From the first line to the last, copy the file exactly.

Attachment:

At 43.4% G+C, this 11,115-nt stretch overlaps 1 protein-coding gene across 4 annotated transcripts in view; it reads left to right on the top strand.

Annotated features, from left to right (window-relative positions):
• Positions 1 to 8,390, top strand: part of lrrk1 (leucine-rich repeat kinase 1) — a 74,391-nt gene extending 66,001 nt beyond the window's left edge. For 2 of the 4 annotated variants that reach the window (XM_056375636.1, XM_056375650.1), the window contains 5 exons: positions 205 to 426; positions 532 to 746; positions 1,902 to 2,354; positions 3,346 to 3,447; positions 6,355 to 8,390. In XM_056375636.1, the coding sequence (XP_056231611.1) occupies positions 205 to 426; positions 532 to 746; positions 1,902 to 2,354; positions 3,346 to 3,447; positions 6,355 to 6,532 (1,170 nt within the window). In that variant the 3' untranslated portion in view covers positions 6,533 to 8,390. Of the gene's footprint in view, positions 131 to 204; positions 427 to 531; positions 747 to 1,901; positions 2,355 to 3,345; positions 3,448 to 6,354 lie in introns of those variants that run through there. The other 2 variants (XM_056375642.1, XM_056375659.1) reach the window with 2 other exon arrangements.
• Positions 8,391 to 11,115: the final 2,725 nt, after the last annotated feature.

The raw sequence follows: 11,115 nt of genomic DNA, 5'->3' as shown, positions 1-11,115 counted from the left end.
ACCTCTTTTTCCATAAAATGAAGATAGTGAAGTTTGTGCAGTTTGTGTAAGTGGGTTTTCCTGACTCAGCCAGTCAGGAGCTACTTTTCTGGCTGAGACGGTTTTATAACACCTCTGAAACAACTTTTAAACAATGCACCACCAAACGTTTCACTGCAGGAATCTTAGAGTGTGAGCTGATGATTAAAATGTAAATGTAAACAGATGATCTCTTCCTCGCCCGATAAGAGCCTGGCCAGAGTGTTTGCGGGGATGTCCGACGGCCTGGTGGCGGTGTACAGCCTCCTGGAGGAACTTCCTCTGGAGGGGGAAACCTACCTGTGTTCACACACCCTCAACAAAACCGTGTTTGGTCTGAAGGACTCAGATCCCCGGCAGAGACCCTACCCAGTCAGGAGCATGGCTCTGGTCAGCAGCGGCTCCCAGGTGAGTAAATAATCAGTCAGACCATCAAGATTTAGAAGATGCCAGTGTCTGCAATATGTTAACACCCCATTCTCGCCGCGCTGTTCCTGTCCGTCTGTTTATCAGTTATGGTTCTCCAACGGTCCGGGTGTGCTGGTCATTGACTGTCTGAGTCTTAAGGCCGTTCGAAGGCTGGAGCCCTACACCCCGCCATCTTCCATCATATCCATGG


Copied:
At 43.4% G+C, this 11,115-nt stretch overlaps 1 protein-coding gene across 4 annotated transcripts in view; it reads left to right on the top strand.

Annotated features, from left to right (window-relative positions):
• Positions 1 to 8,390, top strand: part of lrrk1 (leucine-rich repeat kinase 1) — a 74,391-nt gene extending 66,001 nt beyond the window's left edge. For 2 of the 4 annotated variants that reach the window (XM_056375636.1, XM_056375650.1), the window contains 5 exons: positions 205 to 426; positions 532 to 746; positions 1,902 to 2,354; positions 3,346 to 3,447; positions 6,355 to 8,390. In XM_056375636.1, the coding sequence (XP_056231611.1) occupies positions 205 to 426; positions 532 to 746; positions 1,902 to 2,354; positions 3,346 to 3,447; positions 6,355 to 6,532 (1,170 nt within the window). In that variant the 3' untranslated portion in view covers positions 6,533 to 8,390. Of the gene's footprint in view, positions 131 to 204; positions 427 to 531; positions 747 to 1,901; positions 2,355 to 3,345; positions 3,448 to 6,354 lie in introns of those variants that run through there. The other 2 variants (XM_056375642.1, XM_056375659.1) reach the window with 2 other exon arrangements.
• Positions 8,391 to 11,115: the final 2,725 nt, after the last annotated feature.

The raw sequence follows: 11,115 nt of genomic DNA, 5'->3' as shown, positions 1-11,115 counted from the left end.
ACCTCTTTTTCCATAAAATGAAGATAGTGAAGTTTGTGCAGTTTGTGTAAGTGGGTTTTCCTGACTCAGCCAGTCAGGAGCTACTTTTCTGGCTGAGACGGTTTTATAACACCTCTGAAACAACTTTTAAACAATGCACCACCAAACGTTTCACTGCAGGAATCTTAGAGTGTGAGCTGATGATTAAAATGTAAATGTAAACAGATGATCTCTTCCTCGCCCGATAAGAGCCTGGCCAGAGTGTTTGCGGGGATGTCCGACGGCCTGGTGGCGGTGTACAGCCTCCTGGAGGAACTTCCTCTGGAGGGGGAAACCTACCTGTGTTCACACACCCTCAACAAAACCGTGTTTGGTCTGAAGGACTCAGATCCCCGGCAGAGACCCTACCCAGTCAGGAGCATGGCTCTGGTCAGCAGCGGCTCCCAGGTGAGTAAATAATCAGTCAGACCATCAAGATTTAGAAGATGCCAGTGTCTGCAATATGTTAACACCCCATTCTCGCCGCGCTGTTCCTGTCCGTCTGTTTATCAGTTATGGTTCTCCAACGGTCCGGGTGTGCTGGTCATTGACTGTCTGAGTCTTAAGGCCGTTCGAAGGCTGGAGCCCTACACCCCGCCATCTTCCATCATATCCATGG